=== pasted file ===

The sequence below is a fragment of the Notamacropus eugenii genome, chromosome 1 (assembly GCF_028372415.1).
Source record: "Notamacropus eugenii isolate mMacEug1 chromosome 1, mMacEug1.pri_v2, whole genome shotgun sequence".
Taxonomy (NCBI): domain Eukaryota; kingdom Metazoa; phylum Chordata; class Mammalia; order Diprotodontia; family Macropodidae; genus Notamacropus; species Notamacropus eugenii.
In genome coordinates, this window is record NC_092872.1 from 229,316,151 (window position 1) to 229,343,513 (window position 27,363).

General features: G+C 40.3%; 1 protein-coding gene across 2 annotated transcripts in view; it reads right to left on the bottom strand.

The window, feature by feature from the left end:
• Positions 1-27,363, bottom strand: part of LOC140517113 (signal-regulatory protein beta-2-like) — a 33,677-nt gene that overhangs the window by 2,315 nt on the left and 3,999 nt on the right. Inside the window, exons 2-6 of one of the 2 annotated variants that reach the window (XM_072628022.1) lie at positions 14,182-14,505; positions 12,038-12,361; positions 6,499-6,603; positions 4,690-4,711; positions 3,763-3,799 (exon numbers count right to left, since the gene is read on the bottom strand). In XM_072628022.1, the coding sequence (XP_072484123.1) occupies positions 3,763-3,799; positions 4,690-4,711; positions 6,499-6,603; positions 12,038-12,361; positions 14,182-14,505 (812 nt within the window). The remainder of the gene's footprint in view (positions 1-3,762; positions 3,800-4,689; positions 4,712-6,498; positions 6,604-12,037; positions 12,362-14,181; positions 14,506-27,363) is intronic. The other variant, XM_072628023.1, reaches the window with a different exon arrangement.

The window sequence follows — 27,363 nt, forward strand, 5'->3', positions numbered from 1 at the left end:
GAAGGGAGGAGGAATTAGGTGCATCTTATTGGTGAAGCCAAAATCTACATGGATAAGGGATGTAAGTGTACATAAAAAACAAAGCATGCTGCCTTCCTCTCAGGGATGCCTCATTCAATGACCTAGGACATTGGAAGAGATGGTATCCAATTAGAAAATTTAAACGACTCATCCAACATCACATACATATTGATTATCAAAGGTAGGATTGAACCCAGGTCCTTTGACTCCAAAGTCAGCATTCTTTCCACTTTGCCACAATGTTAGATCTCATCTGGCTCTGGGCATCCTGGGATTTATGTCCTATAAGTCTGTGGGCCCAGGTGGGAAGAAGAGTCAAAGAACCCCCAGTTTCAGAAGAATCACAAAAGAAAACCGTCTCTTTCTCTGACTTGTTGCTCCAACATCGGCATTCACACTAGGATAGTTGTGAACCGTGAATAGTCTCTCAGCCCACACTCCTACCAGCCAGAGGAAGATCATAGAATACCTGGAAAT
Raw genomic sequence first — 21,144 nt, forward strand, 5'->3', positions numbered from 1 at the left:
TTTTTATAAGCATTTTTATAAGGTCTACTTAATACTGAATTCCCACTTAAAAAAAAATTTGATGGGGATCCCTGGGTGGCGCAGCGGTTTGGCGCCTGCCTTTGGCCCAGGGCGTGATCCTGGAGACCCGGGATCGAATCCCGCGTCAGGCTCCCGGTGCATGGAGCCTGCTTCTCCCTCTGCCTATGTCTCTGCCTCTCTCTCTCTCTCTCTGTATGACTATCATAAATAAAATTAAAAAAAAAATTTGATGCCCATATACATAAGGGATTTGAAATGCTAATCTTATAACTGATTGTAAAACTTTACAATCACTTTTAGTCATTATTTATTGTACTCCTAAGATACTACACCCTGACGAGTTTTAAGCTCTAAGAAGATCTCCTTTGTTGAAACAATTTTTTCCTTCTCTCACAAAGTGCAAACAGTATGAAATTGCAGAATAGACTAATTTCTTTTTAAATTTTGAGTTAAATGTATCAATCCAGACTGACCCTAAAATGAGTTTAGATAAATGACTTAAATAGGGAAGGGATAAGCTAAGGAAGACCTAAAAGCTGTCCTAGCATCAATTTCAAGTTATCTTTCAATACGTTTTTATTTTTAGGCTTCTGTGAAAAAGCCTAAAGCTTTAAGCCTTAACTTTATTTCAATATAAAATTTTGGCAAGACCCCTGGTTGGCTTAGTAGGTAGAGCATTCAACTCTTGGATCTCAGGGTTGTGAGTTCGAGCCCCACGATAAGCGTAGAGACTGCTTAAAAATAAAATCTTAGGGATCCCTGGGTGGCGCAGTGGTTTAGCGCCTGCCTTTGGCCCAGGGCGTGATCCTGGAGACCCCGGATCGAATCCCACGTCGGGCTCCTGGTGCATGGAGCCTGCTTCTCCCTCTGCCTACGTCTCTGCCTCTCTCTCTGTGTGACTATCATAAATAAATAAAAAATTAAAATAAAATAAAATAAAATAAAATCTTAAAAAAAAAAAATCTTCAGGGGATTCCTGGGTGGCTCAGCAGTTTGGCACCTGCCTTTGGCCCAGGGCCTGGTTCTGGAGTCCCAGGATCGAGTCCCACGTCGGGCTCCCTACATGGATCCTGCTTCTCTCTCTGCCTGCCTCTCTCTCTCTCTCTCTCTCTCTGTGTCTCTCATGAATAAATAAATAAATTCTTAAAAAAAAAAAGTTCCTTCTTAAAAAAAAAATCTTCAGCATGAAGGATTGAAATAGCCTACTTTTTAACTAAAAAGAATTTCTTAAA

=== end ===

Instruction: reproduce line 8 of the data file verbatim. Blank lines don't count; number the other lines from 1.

The window sequence follows — 27,363 nt, forward strand, 5'->3', positions numbered from 1 at the left end: